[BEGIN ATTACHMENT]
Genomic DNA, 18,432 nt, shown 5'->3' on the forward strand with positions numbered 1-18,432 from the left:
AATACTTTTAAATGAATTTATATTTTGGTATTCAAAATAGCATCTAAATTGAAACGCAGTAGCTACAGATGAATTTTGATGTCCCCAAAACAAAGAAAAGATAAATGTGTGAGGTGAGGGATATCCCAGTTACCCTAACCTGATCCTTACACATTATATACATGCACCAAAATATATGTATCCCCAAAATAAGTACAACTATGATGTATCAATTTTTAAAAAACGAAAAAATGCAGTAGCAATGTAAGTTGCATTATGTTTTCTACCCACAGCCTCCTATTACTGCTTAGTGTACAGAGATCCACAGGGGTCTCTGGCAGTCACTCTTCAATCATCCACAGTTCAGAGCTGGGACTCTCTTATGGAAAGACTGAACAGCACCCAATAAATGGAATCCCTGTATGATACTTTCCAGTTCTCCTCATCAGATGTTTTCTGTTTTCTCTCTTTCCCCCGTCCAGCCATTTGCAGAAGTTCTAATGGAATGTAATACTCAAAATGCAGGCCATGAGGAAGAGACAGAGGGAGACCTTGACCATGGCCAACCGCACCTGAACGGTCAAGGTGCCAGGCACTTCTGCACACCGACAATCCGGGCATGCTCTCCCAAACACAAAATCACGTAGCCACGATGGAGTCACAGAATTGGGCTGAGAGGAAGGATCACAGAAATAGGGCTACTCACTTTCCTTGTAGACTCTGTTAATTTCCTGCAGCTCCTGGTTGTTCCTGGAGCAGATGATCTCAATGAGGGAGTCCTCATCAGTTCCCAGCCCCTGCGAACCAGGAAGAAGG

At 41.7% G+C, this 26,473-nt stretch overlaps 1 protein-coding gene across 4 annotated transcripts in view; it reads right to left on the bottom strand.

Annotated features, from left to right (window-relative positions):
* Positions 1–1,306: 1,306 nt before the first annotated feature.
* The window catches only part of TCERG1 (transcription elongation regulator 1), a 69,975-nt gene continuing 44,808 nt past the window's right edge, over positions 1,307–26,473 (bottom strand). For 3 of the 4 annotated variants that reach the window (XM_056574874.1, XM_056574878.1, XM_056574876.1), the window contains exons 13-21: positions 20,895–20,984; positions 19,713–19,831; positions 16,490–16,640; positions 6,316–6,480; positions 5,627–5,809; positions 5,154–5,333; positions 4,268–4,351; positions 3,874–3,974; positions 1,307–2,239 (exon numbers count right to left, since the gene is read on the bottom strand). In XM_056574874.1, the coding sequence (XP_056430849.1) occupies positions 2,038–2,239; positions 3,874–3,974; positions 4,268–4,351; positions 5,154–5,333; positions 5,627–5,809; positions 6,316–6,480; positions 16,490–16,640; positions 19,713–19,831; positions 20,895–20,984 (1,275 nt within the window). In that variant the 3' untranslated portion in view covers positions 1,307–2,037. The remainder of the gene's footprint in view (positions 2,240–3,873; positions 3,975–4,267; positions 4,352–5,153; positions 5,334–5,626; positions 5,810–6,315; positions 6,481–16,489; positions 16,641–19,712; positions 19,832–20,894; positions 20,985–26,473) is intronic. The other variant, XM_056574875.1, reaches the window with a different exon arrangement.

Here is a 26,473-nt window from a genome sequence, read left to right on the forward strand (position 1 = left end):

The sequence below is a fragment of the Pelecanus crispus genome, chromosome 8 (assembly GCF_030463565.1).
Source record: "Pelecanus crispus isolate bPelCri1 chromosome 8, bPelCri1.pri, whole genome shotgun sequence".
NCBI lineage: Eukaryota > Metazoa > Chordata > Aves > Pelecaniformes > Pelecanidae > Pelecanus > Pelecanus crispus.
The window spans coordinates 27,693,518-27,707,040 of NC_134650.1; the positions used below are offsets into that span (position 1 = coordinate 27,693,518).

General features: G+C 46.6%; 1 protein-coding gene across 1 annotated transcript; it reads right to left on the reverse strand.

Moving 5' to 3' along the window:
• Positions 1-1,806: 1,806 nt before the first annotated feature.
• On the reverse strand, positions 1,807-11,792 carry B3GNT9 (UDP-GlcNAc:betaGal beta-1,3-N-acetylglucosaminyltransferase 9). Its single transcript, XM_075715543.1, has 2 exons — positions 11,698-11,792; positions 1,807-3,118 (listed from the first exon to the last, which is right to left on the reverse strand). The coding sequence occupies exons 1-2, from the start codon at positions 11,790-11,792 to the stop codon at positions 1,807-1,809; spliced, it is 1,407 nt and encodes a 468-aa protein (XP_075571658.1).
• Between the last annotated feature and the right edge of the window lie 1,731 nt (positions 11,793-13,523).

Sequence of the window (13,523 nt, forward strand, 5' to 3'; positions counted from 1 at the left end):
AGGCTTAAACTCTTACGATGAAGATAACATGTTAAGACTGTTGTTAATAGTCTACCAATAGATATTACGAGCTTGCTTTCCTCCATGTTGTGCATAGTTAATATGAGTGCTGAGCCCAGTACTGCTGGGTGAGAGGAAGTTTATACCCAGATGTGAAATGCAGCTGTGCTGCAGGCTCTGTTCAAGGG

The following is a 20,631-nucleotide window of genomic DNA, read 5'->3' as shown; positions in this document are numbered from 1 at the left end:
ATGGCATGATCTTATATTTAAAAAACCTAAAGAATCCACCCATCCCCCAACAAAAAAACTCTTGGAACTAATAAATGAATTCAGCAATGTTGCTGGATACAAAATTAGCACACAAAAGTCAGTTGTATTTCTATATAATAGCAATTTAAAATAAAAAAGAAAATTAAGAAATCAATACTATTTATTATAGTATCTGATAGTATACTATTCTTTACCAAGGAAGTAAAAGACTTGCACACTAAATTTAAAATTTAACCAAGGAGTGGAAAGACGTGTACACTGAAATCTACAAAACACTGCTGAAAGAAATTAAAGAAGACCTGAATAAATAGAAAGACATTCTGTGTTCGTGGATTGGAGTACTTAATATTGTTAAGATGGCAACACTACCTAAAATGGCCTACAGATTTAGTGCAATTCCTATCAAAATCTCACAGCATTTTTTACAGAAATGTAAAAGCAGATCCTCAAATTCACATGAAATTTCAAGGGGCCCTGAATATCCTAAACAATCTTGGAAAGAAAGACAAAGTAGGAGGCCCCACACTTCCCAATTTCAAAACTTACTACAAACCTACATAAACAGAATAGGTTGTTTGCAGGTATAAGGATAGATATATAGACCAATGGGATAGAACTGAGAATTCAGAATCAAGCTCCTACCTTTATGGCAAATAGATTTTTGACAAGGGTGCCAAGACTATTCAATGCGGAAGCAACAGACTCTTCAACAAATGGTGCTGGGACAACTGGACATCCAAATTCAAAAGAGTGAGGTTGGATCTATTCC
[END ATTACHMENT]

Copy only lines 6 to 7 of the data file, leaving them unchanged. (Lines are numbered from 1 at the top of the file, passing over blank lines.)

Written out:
* The window catches only part of TCERG1 (transcription elongation regulator 1), a 69,975-nt gene continuing 44,808 nt past the window's right edge, over positions 1,307–26,473 (bottom strand). For 3 of the 4 annotated variants that reach the window (XM_056574874.1, XM_056574878.1, XM_056574876.1), the window contains exons 13-21: positions 20,895–20,984; positions 19,713–19,831; positions 16,490–16,640; positions 6,316–6,480; positions 5,627–5,809; positions 5,154–5,333; positions 4,268–4,351; positions 3,874–3,974; positions 1,307–2,239 (exon numbers count right to left, since the gene is read on the bottom strand). In XM_056574874.1, the coding sequence (XP_056430849.1) occupies positions 2,038–2,239; positions 3,874–3,974; positions 4,268–4,351; positions 5,154–5,333; positions 5,627–5,809; positions 6,316–6,480; positions 16,490–16,640; positions 19,713–19,831; positions 20,895–20,984 (1,275 nt within the window). In that variant the 3' untranslated portion in view covers positions 1,307–2,037. The remainder of the gene's footprint in view (positions 2,240–3,873; positions 3,975–4,267; positions 4,352–5,153; positions 5,334–5,626; positions 5,810–6,315; positions 6,481–16,489; positions 16,641–19,712; positions 19,832–20,894; positions 20,985–26,473) is intronic. The other variant, XM_056574875.1, reaches the window with a different exon arrangement.

Here is a 26,473-nt window from a genome sequence, read left to right on the forward strand (position 1 = left end):